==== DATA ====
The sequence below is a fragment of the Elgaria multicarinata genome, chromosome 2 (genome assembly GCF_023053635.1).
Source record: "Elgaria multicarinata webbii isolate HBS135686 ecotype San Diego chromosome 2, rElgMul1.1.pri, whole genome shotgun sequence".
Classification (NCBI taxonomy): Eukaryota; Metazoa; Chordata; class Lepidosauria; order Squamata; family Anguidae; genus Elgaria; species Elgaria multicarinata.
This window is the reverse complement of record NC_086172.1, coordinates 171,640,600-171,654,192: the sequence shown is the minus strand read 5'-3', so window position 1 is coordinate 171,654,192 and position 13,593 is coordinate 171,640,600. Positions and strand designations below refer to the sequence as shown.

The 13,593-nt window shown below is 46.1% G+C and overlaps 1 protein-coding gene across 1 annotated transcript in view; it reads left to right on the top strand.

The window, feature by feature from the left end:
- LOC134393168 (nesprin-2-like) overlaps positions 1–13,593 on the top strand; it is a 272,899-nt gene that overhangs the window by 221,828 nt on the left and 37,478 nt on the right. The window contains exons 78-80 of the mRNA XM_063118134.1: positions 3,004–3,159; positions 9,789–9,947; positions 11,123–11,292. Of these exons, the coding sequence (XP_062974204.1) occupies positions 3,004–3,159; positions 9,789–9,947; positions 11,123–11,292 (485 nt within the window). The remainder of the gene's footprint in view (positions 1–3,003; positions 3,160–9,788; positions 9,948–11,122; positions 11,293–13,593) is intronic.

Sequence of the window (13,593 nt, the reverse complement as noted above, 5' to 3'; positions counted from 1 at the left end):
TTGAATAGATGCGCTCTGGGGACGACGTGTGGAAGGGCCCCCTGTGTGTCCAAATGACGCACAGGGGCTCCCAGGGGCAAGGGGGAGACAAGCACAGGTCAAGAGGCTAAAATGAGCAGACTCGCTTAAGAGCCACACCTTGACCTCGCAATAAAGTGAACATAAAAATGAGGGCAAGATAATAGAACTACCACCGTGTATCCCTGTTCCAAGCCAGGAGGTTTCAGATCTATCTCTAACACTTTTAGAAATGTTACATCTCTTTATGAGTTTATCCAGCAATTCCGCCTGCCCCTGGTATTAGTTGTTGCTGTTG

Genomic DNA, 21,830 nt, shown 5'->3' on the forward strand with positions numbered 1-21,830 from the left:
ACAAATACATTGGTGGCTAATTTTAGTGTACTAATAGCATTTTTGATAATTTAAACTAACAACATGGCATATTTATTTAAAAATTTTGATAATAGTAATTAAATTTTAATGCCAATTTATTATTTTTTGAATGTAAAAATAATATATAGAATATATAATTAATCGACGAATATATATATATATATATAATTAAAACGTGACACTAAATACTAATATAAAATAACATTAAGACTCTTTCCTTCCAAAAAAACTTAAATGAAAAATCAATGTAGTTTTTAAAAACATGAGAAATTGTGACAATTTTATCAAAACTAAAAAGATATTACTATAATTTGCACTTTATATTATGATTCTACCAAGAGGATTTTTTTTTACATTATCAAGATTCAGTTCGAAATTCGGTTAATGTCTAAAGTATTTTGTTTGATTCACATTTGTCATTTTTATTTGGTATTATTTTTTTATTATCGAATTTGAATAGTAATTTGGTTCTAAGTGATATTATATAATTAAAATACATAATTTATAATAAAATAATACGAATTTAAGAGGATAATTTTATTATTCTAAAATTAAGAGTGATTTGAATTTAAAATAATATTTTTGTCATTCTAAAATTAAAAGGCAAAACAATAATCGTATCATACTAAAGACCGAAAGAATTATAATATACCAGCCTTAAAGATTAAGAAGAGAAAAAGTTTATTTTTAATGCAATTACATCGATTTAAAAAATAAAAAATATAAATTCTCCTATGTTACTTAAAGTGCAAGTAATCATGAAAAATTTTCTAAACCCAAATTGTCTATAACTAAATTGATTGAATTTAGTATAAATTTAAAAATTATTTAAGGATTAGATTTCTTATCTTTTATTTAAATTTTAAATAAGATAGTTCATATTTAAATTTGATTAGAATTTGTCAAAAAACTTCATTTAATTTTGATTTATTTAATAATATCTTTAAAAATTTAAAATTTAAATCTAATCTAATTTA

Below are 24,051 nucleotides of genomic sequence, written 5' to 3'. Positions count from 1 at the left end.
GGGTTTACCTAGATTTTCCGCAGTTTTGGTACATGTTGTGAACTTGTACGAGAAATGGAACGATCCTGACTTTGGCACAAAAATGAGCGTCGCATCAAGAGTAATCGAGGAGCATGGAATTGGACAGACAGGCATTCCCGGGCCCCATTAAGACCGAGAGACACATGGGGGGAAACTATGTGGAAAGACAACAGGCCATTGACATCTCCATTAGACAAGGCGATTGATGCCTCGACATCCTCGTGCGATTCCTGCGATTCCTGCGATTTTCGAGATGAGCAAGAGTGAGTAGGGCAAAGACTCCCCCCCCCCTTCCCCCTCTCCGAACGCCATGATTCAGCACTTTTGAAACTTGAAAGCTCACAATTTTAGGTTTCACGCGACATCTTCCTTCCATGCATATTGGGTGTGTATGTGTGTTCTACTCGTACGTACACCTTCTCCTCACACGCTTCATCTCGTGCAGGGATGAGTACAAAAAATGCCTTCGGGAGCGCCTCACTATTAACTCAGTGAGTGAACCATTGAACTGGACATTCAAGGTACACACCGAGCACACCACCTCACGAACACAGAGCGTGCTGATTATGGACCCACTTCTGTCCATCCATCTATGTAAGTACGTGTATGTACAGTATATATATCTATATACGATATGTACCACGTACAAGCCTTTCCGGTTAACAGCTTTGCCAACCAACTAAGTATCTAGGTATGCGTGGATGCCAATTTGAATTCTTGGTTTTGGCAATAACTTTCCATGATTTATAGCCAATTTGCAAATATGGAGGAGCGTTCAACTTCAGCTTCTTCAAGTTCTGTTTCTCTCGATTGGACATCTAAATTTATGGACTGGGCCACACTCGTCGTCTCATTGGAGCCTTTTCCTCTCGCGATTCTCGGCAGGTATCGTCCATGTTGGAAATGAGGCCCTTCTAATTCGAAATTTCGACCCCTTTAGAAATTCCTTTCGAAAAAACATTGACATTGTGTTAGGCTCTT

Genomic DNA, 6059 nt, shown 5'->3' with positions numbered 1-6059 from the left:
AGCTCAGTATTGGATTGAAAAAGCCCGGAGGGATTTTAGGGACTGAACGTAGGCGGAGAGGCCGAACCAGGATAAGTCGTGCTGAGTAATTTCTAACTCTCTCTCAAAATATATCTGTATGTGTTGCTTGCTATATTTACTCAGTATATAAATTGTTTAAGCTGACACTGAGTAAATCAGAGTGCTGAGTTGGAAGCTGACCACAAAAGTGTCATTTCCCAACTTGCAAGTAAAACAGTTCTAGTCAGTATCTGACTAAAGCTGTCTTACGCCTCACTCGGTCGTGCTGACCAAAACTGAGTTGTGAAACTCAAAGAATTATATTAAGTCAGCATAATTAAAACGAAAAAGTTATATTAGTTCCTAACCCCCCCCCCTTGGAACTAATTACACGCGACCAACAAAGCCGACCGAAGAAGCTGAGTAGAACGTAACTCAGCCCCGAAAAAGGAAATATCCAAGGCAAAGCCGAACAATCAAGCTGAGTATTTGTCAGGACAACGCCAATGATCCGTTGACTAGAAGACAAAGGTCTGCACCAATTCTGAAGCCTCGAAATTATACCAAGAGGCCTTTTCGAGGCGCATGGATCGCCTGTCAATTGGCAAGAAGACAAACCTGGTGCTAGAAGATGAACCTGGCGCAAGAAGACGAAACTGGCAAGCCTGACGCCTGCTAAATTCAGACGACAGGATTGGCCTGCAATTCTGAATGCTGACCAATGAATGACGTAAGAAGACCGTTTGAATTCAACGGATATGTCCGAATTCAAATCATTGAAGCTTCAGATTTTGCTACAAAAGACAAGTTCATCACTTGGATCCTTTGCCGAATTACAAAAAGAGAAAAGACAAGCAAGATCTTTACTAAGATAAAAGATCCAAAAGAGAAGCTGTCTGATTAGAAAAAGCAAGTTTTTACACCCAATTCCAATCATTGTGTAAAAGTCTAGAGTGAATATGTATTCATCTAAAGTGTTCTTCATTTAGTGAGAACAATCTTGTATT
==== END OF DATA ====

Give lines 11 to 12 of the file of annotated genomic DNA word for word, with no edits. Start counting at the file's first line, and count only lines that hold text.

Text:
ACAAATACATTGGTGGCTAATTTTAGTGTACTAATAGCATTTTTGATAATTTAAACTAACAACATGGCATATTTATTTAAAAATTTTGATAATAGTAATTAAATTTTAATGCCAATTTATTATTTTTTGAATGTAAAAATAATATATAGAATATATAATTAATCGACGAATATATATATATATATATAATTAAAACGTGACACTAAATACTAATATAAAATAACATTAAGACTCTTTCCTTCCAAAAAAACTTAAATGAAAAATCAATGTAGTTTTTAAAAACATGAGAAATTGTGACAATTTTATCAAAACTAAAAAGATATTACTATAATTTGCACTTTATATTATGATTCTACCAAGAGGATTTTTTTTTACATTATCAAGATTCAGTTCGAAATTCGGTTAATGTCTAAAGTATTTTGTTTGATTCACATTTGTCATTTTTATTTGGTATTATTTTTTTATTATCGAATTTGAATAGTAATTTGGTTCTAAGTGATATTATATAATTAAAATACATAATTTATAATAAAATAATACGAATTTAAGAGGATAATTTTATTATTCTAAAATTAAGAGTGATTTGAATTTAAAATAATATTTTTGTCATTCTAAAATTAAAAGGCAAAACAATAATCGTATCATACTAAAGACCGAAAGAATTATAATATACCAGCCTTAAAGATTAAGAAGAGAAAAAGTTTATTTTTAATGCAATTACATCGATTTAAAAAATAAAAAATATAAATTCTCCTATGTTACTTAAAGTGCAAGTAATCATGAAAAATTTTCTAAACCCAAATTGTCTATAACTAAATTGATTGAATTTAGTATAAATTTAAAAATTATTTAAGGATTAGATTTCTTATCTTTTATTTAAATTTTAAATAAGATAGTTCATATTTAAATTTGATTAGAATTTGTCAAAAAACTTCATTTAATTTTGATTTATTTAATAATATCTTTAAAAATTTAAAATTTAAATCTAATCTAATTTA

Below are 24,051 nucleotides of genomic sequence, written 5' to 3'. Positions count from 1 at the left end.